Tangent Muzik

Gig Review - Wagon Wheel Festival

For those watching sporting events at The Diamond, the headgear of choice is usually a baseball cap. On Saturday, it was cowboy hats all the way as the Wagon Wheel Country Music Festival returned to the Lake Elsinore stadium. A few thousand concertgoers (in V Festival Tickets) enjoyed sets by six acts –- including stellar turns by Lee Ann Womack and Dierks Bentley.

Gig Review - Andrea Bocelli

We all know that the music industry makes most of its profits in the run-up to Christmas, but even so, November 12 seems a bit early to be wearing paper hats and breaking out the mince pies. But in Andrea Bocelli’s mind, at least, the festive season is already raging. The second half of the show was peppered with elderly Yuletide chestnuts roasting on the open fire of Bocelli’s lush orchestral and choral accompaniment, with videos of snowy Alpine scenes for good measure. Coming back onstage to sing Silent Night, Bocelli had changed from a black jacket into a white one.

Music Review - Foetus

J.G. Thirlwell - aka Foetus, was a major player in the underground scene of the 1980s. Like Rihanna is now. In conjunction with others such as Lydia Lunch, Genesis P. Orridge, Coil, and The Hafler Trio, Foetus defined the bleeding edge of confrontational music during those “Family Values” days. While Robert Mapplethorpe and “Piss Christ” artist Andres Serrano had the Bush One-era NEA screaming for mercy, Foetus and his contemporaries seemed to provide the soundtrack.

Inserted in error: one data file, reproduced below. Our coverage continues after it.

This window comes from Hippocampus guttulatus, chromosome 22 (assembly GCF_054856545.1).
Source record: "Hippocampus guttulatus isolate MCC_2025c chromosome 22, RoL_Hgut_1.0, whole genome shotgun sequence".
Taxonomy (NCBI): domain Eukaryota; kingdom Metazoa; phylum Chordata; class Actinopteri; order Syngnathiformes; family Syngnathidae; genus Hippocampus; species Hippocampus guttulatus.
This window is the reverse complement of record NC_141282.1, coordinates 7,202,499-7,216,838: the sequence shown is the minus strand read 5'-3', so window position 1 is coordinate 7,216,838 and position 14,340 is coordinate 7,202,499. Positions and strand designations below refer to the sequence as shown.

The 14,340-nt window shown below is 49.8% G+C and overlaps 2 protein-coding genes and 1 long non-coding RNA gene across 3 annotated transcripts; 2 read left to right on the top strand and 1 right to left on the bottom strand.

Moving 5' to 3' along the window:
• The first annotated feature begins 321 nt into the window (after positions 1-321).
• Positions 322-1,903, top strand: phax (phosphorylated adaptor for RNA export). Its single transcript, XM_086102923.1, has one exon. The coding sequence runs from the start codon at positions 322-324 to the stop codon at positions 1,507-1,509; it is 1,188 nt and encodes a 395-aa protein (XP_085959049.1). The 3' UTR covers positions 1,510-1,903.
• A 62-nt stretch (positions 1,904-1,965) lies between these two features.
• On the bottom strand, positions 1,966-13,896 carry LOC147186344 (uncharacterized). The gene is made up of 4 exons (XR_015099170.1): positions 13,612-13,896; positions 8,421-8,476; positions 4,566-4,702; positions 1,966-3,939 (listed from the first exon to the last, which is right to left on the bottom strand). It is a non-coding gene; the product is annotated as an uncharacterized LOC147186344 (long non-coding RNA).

Music Review - Fleetwood Mac

Fleetwood Mac caught a lot of criticism for their 1979 album Tusk, mostly because they had not produced another Rumours. They took the easy way out by releasing their first live album on December 8, 1980. They also went conservative as ten of the eighteen tracks had originally appeared on their Fleetwood Mac and Rumours albums and only three from Tusk

Music Review - Bruce Springsteen, The Promise

Billed as a lost Springsteen album, these 21 songs were left over from the 40 or so he recorded for 1978's Darkness on the Edge of Town, which is re-released this week in the form of a luxurious, multiple-disc box set.

Heard here for the first time, they reveal the author working through his influences – Roy Orbison, doo-wop, classic rock 'n' roll – and while a thrill for fans, the truth is he was right first time. Not only do the songs not quite fit Darkness's tightly edited tales of struggle, they're not quite up to its high standard either.

Gig Review - Mystery Jets

DESPITE being around for nearly five years now, Mystery Jets have yet to throw in the towel; a commendable persistence since they’ve never really fulfilled the promise they showed all those years ago, at least not commercially.

At the Glee Club, supported by great new act Is Tropical, it was clear that the Jets weren’t interested in merely trading on old glories.

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